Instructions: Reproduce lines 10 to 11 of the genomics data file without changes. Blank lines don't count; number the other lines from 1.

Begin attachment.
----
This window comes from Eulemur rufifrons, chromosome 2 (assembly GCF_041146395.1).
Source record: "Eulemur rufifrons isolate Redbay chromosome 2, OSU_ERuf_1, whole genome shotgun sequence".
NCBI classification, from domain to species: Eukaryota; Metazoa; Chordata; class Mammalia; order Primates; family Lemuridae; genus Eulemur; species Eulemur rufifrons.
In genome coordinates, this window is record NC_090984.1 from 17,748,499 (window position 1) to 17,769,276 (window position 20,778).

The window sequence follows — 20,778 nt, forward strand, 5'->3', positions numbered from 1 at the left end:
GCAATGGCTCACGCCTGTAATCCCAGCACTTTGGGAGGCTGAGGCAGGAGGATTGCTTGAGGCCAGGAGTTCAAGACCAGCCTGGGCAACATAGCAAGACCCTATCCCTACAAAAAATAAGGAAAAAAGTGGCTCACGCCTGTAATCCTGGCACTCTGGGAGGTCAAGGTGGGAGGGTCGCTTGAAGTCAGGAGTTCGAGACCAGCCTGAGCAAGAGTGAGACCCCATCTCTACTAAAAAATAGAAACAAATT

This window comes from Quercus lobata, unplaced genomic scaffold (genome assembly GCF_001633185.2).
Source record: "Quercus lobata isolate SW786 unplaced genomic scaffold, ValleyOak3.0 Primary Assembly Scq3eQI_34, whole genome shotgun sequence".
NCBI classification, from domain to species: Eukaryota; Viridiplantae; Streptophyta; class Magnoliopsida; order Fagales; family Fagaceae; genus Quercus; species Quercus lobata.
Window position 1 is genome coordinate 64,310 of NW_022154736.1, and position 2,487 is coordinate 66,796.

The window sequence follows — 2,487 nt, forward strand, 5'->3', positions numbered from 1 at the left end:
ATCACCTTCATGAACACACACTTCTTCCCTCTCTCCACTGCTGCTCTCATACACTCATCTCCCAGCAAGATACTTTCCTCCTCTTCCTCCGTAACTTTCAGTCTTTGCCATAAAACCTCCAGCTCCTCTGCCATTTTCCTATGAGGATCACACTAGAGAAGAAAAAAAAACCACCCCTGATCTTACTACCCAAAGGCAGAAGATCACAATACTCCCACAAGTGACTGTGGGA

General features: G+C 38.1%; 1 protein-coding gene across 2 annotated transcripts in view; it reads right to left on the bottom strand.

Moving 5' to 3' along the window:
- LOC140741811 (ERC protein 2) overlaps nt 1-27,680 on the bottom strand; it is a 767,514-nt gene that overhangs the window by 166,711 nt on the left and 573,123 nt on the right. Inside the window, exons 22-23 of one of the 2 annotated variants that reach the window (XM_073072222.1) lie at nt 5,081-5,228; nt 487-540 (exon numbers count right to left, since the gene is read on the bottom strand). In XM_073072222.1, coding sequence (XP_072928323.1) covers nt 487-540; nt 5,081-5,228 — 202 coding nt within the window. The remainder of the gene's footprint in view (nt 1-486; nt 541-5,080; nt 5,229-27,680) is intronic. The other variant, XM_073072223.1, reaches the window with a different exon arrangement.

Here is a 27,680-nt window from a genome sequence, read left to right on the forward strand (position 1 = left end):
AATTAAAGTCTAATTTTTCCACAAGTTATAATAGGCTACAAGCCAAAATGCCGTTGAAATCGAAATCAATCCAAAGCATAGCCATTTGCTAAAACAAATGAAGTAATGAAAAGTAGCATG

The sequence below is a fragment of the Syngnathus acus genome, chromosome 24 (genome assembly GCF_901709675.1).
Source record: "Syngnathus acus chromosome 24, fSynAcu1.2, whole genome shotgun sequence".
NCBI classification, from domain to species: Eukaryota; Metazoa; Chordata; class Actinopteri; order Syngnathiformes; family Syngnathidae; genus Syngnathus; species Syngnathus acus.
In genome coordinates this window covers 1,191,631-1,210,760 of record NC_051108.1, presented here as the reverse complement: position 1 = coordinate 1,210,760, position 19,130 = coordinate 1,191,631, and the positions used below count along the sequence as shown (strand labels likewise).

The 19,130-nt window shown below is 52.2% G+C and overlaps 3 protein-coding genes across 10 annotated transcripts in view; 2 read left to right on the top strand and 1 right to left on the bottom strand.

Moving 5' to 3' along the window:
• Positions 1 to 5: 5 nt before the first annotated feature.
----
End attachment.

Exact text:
Window position 1 is genome coordinate 64,310 of NW_022154736.1, and position 2,487 is coordinate 66,796.

The window sequence follows — 2,487 nt, forward strand, 5'->3', positions numbered from 1 at the left end: